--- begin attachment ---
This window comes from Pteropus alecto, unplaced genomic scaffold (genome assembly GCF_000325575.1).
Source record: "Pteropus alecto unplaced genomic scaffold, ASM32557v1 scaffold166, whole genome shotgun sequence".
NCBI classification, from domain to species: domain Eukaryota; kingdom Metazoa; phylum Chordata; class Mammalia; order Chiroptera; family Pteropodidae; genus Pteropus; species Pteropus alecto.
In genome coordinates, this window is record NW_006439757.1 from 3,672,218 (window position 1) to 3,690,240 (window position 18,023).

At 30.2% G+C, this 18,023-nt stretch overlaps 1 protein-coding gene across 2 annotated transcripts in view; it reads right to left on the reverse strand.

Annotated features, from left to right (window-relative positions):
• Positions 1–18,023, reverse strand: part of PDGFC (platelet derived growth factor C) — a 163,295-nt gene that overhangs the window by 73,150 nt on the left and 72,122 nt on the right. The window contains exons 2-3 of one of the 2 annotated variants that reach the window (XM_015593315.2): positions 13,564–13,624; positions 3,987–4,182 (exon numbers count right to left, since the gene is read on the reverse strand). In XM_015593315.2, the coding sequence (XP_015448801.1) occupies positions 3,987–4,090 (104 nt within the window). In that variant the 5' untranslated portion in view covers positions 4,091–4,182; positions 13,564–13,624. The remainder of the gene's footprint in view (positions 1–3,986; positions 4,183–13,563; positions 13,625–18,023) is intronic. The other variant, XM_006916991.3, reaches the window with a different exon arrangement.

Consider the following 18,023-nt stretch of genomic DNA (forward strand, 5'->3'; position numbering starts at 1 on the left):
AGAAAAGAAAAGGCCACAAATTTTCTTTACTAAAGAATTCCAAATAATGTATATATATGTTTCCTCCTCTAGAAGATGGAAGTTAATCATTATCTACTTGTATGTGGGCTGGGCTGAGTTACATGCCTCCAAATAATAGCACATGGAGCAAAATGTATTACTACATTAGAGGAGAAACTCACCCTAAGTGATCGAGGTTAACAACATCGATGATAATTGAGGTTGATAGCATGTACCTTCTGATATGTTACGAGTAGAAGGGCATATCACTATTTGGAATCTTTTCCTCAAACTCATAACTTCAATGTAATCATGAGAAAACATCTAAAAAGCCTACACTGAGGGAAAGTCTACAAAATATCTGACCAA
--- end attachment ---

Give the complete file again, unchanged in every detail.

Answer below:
This window comes from Pteropus alecto, unplaced genomic scaffold (genome assembly GCF_000325575.1).
Source record: "Pteropus alecto unplaced genomic scaffold, ASM32557v1 scaffold166, whole genome shotgun sequence".
NCBI classification, from domain to species: domain Eukaryota; kingdom Metazoa; phylum Chordata; class Mammalia; order Chiroptera; family Pteropodidae; genus Pteropus; species Pteropus alecto.
In genome coordinates, this window is record NW_006439757.1 from 3,672,218 (window position 1) to 3,690,240 (window position 18,023).

At 30.2% G+C, this 18,023-nt stretch overlaps 1 protein-coding gene across 2 annotated transcripts in view; it reads right to left on the reverse strand.

Annotated features, from left to right (window-relative positions):
• Positions 1–18,023, reverse strand: part of PDGFC (platelet derived growth factor C) — a 163,295-nt gene that overhangs the window by 73,150 nt on the left and 72,122 nt on the right. The window contains exons 2-3 of one of the 2 annotated variants that reach the window (XM_015593315.2): positions 13,564–13,624; positions 3,987–4,182 (exon numbers count right to left, since the gene is read on the reverse strand). In XM_015593315.2, the coding sequence (XP_015448801.1) occupies positions 3,987–4,090 (104 nt within the window). In that variant the 5' untranslated portion in view covers positions 4,091–4,182; positions 13,564–13,624. The remainder of the gene's footprint in view (positions 1–3,986; positions 4,183–13,563; positions 13,625–18,023) is intronic. The other variant, XM_006916991.3, reaches the window with a different exon arrangement.

Consider the following 18,023-nt stretch of genomic DNA (forward strand, 5'->3'; position numbering starts at 1 on the left):
AGAAAAGAAAAGGCCACAAATTTTCTTTACTAAAGAATTCCAAATAATGTATATATATGTTTCCTCCTCTAGAAGATGGAAGTTAATCATTATCTACTTGTATGTGGGCTGGGCTGAGTTACATGCCTCCAAATAATAGCACATGGAGCAAAATGTATTACTACATTAGAGGAGAAACTCACCCTAAGTGATCGAGGTTAACAACATCGATGATAATTGAGGTTGATAGCATGTACCTTCTGATATGTTACGAGTAGAAGGGCATATCACTATTTGGAATCTTTTCCTCAAACTCATAACTTCAATGTAATCATGAGAAAACATCTAAAAAGCCTACACTGAGGGAAAGTCTACAAAATATCTGACCAA